If you’ve visited the Atkins Library recently you may have walked past the display cases in the atrium without realizing their contents. Inside are letters, books, photos and other items which illustrate the progress of African Americans since the signing of the Emancipation Proclamation in 1863.
“Chains & Champions” was created to celebrate both Black History month and the 150th anniversary of the Proclamation on January 1st, and it will remain up through March. Items on display are from the library’s Special Collections, and help tell the story of the sacrifices, struggles and strength of African Americans before freedom was granted, and significant accomplishments since that time.
|Figure 1. Child-size shackles from Sumter, SC||Figure 2. Examples of books and writings|
|Figure 3. Items from the Civil Rights era||Figure 4. African American “Firsts” from NC|
“The Atkins library is proud to share a glimpse into the history of African Americans through a display of original documents and items from the library’s Special Collections” said Denelle Eads, Special Collections Research & Outreach Librarian. “It is part of our state’s history and Atkins Library is very fortunate to have items like this which tell the story of our past.”
“Chains & Champions” includes original documents such as bills of sale and receipts of slave purchases, information about the slave trade, and documents describing how slaves were informed of their freedom. On loan from the South Carolina State Museum are child slave shackles excavated from Sumter Country. The displays also include written work by African American authors such as Phillis Wheatley, Frederick Douglass and Lunsford Lane, which represent how some slaves were taught to read and write by their owners.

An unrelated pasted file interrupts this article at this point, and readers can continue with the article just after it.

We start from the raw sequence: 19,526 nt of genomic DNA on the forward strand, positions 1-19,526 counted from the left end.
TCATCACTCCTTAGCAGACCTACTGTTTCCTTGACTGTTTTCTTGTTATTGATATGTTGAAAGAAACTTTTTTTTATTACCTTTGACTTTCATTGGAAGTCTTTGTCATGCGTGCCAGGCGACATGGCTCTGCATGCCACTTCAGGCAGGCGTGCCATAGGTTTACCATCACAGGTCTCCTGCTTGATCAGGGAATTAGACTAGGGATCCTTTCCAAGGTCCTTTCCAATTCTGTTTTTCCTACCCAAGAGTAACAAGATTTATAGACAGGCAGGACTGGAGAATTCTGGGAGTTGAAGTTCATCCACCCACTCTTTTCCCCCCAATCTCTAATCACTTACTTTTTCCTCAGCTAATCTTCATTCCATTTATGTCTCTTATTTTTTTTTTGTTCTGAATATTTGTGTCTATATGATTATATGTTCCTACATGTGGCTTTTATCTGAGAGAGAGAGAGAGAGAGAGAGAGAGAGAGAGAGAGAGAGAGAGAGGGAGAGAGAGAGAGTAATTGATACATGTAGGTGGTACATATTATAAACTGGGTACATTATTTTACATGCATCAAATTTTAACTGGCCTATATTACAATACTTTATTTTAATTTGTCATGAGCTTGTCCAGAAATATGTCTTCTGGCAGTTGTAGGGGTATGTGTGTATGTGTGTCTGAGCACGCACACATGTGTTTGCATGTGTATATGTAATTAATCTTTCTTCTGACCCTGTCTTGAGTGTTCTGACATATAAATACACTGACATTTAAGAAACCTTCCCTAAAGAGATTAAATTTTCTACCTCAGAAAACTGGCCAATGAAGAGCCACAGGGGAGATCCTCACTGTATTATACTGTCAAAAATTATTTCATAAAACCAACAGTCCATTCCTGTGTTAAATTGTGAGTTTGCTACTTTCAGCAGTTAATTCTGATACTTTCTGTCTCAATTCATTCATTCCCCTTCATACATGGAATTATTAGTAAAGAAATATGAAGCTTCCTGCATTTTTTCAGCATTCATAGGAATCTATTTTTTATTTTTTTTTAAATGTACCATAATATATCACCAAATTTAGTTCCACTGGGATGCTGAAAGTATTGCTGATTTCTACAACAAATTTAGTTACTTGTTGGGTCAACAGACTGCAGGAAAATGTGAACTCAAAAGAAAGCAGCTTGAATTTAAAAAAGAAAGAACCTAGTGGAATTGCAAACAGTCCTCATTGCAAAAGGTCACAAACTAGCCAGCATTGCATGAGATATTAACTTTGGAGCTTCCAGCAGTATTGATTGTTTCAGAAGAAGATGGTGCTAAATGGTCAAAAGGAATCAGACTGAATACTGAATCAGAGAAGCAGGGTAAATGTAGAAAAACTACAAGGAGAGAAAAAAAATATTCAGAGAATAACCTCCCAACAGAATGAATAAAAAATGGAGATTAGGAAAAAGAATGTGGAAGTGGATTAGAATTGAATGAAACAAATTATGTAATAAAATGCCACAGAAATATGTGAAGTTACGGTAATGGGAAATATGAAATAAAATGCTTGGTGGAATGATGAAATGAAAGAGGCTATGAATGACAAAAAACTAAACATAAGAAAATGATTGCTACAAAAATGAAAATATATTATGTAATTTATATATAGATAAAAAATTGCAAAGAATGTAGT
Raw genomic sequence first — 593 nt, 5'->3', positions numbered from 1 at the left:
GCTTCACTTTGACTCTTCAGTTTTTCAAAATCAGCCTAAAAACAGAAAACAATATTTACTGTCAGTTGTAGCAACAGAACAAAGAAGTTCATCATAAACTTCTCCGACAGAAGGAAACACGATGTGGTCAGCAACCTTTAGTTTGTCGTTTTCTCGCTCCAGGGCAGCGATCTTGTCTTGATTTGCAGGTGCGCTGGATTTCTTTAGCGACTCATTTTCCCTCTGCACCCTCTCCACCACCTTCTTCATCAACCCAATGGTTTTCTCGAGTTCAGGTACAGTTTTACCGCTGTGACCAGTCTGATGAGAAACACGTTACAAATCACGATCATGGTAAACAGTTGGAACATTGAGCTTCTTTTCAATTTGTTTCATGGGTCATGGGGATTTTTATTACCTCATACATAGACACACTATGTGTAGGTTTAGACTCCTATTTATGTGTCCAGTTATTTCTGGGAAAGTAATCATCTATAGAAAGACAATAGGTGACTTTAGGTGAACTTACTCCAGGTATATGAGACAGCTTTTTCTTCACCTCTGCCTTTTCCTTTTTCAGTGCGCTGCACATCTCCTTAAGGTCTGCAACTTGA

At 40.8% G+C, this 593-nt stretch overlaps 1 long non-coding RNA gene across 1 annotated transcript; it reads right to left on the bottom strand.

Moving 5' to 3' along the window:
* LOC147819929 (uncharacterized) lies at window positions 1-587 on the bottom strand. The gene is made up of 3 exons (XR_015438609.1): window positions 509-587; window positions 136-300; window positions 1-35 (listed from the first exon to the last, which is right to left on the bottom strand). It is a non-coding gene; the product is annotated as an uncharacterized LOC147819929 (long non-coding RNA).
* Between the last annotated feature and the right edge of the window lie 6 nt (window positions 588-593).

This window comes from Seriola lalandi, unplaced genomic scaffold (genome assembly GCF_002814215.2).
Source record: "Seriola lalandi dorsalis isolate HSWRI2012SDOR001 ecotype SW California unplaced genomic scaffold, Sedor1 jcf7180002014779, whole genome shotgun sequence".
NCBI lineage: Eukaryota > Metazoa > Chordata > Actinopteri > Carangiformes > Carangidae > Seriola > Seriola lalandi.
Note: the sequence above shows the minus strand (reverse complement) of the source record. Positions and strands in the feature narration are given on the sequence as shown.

The progression of African Americans is next represented through the Civil Rights era, with a focus on people and events in Charlotte and the state. Here, items show the struggles for equality during the Jim Crow era, with examples of letters for and against the integration of public facilities, organizations, and a segregated cemetery. Original handwritten notes from the landmark school desegregation case Swann v. Charlotte Mecklenburg Board of Education are included in this display case.
Finally, “Chains to Champions” looks at African Americans who have made significant contributions to American society by becoming “firsts.” Featured in this section are Frederick Douglas Alexander (first African American to become a member of the Charlotte City Council), Reginald Hawkins (first African American to run for governor of North Carolina), Harvey Gantt (first African American mayor of Charlotte), and Barack Obama (first African American president).
“When patrons view this exhibit, we hope they’ll want to learn more about the rare and unique items that have been preserved for the public to see and use,” said Eads. “We have a treasure chest of history just waiting to be opened, and we invite everyone to visit Special Collections to discover our wealth of historical items.”
The Atkins Library Special Collections is located on the tenth floor and include many original historical documents of Charlotte and the Carolinas region. For more information, please call 704.687.1170.